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Am Fam Physician. 2023;108(4):396-403

This clinical content conforms to AAFP criteria for CME.

Author disclosure: No relevant financial relationships.

Approximately 1.8 billion people will cross an international border by 2030, and 66% of travelers will develop a travel-related illness. Most travel-related illnesses are self-limiting and do not require significant intervention; others could cause significant morbidity or mortality. Physicians should begin with a thorough history and clinical examination to have the highest probability of making the correct diagnosis. Targeted questioning should focus on the type of trip taken, the travel itinerary, and a list of all geographic locations visited. Inquiries should also be made about pretravel preparations, such as chemoprophylactic medications, vaccinations, and any personal protective measures such as insect repellents or specialized clothing. Travelers visiting friends and relatives are at a higher risk of travel-related illnesses and more severe infections. The two most common vaccine-preventable illnesses in travelers are influenza and hepatitis A. Most travel-related illnesses become apparent soon after arriving at home because incubation periods are rarely longer than four to six weeks. The most common illnesses in travelers from resource-rich to resource-poor locations are travelers diarrhea and respiratory infections. Localizing symptoms such as fever with respiratory, gastrointestinal, or skin-related concerns may aid in identifying the underlying etiology.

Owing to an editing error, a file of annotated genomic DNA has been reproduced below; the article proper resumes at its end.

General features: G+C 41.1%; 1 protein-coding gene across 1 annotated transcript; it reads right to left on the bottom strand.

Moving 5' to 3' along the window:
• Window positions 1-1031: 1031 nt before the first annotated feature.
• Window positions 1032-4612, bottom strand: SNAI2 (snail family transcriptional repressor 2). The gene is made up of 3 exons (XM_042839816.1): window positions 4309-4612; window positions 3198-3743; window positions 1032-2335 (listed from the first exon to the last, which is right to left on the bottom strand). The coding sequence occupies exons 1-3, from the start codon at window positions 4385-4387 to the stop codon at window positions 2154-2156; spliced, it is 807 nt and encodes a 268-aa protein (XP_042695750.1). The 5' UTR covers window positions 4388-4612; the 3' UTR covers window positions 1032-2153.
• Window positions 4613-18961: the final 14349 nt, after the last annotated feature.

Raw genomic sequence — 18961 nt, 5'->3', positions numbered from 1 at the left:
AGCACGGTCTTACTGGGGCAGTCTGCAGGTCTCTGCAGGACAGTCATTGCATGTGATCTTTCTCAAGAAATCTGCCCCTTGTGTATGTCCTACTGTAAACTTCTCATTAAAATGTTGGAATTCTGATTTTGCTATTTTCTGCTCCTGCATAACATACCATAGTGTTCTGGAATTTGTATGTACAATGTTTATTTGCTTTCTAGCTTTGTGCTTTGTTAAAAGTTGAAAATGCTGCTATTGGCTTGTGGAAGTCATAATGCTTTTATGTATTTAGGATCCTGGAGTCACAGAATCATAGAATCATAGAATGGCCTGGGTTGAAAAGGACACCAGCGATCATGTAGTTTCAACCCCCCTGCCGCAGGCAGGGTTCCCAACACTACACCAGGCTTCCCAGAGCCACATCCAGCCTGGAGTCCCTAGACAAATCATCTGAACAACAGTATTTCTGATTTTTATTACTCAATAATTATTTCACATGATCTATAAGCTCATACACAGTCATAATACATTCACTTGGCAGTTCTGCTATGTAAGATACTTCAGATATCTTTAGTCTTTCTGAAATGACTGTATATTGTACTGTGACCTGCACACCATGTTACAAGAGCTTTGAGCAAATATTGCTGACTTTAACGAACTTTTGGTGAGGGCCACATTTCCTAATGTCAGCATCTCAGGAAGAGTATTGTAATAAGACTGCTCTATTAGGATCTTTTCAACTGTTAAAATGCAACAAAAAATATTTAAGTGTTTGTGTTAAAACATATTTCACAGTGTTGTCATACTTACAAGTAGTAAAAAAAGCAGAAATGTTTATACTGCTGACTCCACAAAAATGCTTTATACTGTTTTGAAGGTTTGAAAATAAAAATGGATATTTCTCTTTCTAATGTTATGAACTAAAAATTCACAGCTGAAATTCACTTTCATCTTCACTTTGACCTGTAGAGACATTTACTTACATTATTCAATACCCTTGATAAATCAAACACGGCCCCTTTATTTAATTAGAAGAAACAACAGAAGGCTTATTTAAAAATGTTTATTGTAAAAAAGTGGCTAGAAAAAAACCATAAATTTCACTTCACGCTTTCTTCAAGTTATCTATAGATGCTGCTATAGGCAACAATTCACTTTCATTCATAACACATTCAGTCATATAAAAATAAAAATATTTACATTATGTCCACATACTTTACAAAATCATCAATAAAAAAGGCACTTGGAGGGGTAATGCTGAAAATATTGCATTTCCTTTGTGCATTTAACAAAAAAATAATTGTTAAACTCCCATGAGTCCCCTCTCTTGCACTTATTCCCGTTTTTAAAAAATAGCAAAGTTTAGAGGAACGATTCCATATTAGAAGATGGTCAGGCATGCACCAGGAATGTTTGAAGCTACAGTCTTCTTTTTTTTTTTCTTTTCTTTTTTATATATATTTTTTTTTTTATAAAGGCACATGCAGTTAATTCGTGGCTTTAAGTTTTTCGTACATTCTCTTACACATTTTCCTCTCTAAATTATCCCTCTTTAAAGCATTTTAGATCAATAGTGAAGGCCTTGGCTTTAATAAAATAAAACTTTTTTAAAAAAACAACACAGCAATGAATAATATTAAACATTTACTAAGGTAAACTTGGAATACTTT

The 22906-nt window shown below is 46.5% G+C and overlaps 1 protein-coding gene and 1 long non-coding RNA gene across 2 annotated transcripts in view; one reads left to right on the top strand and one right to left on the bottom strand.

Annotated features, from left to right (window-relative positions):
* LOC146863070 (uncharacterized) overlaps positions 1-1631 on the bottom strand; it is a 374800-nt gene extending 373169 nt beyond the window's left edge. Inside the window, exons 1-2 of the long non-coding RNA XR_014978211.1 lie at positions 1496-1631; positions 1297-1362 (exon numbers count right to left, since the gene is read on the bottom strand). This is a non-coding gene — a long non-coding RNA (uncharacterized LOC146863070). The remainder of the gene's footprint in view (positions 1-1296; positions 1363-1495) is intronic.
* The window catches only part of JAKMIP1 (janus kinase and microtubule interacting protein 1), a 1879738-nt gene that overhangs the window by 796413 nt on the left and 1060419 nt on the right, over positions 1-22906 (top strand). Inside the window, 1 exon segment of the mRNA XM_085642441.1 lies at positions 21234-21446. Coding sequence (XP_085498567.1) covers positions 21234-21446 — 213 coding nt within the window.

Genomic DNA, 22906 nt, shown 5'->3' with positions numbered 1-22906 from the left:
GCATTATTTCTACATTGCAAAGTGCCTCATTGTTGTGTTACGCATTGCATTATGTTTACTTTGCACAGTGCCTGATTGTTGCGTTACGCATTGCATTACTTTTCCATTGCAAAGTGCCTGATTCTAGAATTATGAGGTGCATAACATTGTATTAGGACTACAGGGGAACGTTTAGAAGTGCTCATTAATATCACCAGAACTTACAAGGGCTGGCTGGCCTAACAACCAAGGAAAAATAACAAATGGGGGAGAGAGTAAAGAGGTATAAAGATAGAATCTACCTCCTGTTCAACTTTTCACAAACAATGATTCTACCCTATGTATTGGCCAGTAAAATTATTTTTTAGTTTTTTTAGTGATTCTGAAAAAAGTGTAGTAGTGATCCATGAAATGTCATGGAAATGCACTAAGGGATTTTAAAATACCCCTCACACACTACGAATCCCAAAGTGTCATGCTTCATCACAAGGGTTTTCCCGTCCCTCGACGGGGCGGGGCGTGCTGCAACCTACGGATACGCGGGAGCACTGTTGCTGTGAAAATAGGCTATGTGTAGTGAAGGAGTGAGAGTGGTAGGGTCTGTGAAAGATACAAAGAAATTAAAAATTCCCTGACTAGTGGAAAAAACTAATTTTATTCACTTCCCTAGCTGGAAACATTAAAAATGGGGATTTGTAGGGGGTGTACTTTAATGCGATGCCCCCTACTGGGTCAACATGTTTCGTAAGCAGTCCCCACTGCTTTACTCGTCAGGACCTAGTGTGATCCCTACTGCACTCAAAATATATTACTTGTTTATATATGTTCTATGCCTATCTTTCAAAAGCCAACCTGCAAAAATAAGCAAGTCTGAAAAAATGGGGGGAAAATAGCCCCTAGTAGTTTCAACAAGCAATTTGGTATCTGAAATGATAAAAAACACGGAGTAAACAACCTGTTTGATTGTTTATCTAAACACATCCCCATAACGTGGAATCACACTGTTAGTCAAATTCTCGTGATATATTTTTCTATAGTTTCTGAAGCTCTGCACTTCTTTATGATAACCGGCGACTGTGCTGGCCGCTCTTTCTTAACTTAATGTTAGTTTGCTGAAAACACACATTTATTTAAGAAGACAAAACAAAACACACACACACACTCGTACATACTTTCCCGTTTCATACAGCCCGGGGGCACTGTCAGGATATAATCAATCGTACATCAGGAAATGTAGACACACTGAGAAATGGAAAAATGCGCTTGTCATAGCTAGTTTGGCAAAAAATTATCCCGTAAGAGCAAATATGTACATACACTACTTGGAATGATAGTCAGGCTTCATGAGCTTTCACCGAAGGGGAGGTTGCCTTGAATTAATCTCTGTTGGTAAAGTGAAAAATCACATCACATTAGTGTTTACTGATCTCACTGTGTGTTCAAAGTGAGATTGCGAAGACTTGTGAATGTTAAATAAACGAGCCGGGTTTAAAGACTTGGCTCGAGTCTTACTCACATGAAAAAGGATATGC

Globally, it is estimated that 1.8 billion people will cross an international border by 2030.1 Although Europe is the most common destination, tourism is increasing in developing regions of Asia, Africa, and Latin America.2 Less than one-half of U.S. travelers seek pretravel medical advice. It is estimated that two-thirds of travelers will develop a travel-related illness; therefore, the ill returning traveler is not uncommon in primary care.3 Although most of these illnesses are minor and relatively insignificant clinically, the potential exists for serious illness. The advent of modern and interconnected travel networks means that a rare illness or nonendemic infectious disease is never more than 24 hours away.4 Travelers over the past 10 years have contributed to the increase of emerging infectious diseases such as chikungunya, Zika virus infection, COVID-19, mpox (monkeypox), and Ebola disease.3

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